The record shows that on April 30, 1968, appellant filed a complaint against Donald Carter, in Civil No. 24939, in first circuit court to recover monies due on the two promissory notes of October 14, 1966. At that time, Daral G. Conklin represented appellant as her attorney. On July 31, 1968, a default judgment was entered against Donald Carter for $3,750 plus interest and costs, for a total of $4,057.13.

Appellant testified that in October, 1968, she went to see appellee for consultation. According to appellant, appellee represented to her that he would institute legal actions against Mr. French and the Bank.

There is no dispute that appellant sought legal counsel from appellee and that appellee agreed to represent appellant. In March, 1969, appellant wrote a $250.00 check to appellee as a retainer fee. Appellee testified that he met with appellant 20 to 30 times.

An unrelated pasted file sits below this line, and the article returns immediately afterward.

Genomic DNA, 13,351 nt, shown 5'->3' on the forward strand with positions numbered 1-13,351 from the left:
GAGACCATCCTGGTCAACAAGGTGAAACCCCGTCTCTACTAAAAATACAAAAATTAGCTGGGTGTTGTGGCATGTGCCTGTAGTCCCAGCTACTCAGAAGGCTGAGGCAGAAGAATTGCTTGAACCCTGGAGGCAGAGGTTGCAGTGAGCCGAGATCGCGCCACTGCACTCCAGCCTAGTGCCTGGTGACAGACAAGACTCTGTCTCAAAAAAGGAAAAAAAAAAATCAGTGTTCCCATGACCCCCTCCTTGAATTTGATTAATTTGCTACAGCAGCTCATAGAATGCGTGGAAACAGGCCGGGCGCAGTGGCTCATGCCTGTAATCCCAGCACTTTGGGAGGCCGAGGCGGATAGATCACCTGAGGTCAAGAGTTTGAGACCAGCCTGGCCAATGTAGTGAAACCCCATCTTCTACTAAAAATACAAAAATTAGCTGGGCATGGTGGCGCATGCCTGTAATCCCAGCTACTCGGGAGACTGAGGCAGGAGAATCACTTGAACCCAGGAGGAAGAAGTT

The evidence shows that on January 9, 1969, the Bank filed a complaint in the first circuit court on Oahu, Civil No. 26972, to collect the balance remaining on the October 7, 1966, contract. On May 21, 1969, the Bank filed the same complaint in the fifth circuit court on Kauai as Civil No. 915. Appellant testified that appellee failed to inform her of the pending suit, and she first became aware of the Bank's suit against her in Civil No. 915 in July, 1971, when she received a letter from Mr. Henderson, the Bank's attorney in Honolulu, stating that she was to appear in court on July 23, 1971. Appellee testified that when he became aware of Civil No. 915, some time in 1969, he instructed another attorney, James Krueger, to file a general denial.[5] Appellee testified that he was aware that appellant wanted to sue Mr. French for allegedly defrauding her, but that he was not convinced that she had a meritorious case. When questioned as to his opinion of when an attorney should file an affirmative defense, appellee responded, "When he thinks he can win 'em; when they're not frivolous." Appellee further testified as follows: